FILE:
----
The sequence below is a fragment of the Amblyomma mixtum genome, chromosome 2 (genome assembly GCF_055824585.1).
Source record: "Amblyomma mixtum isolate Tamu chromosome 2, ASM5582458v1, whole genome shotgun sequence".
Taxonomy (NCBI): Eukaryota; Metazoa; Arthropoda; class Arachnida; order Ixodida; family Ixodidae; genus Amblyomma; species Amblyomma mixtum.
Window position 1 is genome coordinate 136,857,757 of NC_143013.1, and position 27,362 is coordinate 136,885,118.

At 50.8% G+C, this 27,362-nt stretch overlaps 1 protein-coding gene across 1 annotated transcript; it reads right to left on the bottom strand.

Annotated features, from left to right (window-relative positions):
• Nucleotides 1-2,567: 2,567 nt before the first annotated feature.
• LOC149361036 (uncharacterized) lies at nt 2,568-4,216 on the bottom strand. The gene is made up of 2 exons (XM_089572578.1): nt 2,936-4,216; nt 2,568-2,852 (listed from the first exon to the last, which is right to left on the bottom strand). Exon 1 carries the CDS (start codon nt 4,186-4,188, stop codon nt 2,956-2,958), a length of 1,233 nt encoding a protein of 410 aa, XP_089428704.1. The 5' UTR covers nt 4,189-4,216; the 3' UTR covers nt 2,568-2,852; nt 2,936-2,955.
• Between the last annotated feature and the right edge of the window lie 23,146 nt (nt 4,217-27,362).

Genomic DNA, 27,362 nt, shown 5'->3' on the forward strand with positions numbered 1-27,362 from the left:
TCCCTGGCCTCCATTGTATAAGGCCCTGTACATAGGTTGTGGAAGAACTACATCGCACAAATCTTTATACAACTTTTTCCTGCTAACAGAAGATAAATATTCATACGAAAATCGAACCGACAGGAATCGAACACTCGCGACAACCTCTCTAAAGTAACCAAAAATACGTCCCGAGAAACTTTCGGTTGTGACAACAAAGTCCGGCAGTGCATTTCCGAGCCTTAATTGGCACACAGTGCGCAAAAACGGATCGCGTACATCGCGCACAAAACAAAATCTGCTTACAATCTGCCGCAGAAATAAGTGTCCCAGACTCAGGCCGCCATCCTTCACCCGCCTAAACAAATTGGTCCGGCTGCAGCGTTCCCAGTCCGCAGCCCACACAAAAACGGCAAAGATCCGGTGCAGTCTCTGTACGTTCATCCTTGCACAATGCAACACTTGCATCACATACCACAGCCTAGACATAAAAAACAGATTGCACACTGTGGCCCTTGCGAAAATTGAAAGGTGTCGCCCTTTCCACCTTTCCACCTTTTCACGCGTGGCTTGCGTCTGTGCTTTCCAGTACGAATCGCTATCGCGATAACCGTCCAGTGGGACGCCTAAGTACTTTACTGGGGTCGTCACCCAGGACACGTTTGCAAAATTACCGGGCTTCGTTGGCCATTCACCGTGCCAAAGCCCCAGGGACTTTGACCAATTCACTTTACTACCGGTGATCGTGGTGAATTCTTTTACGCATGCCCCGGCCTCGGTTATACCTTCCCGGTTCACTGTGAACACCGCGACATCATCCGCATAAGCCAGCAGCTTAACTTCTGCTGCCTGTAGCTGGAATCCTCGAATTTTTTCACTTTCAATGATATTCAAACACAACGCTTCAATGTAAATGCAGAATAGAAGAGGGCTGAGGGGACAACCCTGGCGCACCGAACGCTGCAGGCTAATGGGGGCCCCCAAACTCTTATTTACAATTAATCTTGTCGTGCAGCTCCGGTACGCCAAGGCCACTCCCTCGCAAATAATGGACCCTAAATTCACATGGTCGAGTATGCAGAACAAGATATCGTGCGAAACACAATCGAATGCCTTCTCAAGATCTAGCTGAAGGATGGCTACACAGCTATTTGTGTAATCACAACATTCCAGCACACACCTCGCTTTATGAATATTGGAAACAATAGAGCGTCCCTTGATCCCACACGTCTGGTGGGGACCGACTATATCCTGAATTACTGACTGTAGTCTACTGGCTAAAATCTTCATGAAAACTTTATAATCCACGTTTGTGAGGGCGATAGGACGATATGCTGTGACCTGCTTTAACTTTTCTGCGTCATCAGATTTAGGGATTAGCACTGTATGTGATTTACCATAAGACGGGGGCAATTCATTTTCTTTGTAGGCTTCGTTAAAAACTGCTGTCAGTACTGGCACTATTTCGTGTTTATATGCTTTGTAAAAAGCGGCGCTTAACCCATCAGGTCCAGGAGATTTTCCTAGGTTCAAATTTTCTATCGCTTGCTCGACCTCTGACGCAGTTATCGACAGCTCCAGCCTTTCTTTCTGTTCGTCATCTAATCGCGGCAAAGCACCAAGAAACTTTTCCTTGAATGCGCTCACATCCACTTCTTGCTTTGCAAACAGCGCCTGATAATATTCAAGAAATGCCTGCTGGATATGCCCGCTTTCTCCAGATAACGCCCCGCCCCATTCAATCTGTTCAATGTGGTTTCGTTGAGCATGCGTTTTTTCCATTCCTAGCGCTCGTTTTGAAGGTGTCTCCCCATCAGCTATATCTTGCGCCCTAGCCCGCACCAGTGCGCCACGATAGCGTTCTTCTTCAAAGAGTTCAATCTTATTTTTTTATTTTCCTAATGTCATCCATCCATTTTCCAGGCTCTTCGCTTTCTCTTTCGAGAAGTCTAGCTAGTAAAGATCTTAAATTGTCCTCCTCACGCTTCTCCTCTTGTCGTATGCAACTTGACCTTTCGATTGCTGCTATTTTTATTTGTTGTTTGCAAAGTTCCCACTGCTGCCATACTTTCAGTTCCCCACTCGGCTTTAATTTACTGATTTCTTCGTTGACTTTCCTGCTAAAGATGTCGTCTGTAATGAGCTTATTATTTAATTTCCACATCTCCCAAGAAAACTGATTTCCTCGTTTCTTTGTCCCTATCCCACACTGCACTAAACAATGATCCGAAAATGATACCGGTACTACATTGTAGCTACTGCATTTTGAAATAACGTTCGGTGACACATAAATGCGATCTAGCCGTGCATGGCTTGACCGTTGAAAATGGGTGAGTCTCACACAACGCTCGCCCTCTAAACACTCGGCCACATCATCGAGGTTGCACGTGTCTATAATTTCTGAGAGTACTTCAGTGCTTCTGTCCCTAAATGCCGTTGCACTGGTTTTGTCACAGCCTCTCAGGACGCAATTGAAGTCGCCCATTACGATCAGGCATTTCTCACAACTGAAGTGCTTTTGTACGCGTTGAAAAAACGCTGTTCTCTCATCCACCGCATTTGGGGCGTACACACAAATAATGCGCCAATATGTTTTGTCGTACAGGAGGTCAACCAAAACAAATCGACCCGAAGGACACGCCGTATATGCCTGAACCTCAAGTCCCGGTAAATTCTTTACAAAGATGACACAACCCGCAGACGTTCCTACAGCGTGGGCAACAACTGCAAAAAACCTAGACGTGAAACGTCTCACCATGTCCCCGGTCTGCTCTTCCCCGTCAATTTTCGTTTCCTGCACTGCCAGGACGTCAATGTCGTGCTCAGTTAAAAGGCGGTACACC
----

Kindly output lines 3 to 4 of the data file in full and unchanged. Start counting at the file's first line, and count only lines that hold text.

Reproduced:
Taxonomy (NCBI): Eukaryota; Metazoa; Arthropoda; class Arachnida; order Ixodida; family Ixodidae; genus Amblyomma; species Amblyomma mixtum.
Window position 1 is genome coordinate 136,857,757 of NC_143013.1, and position 27,362 is coordinate 136,885,118.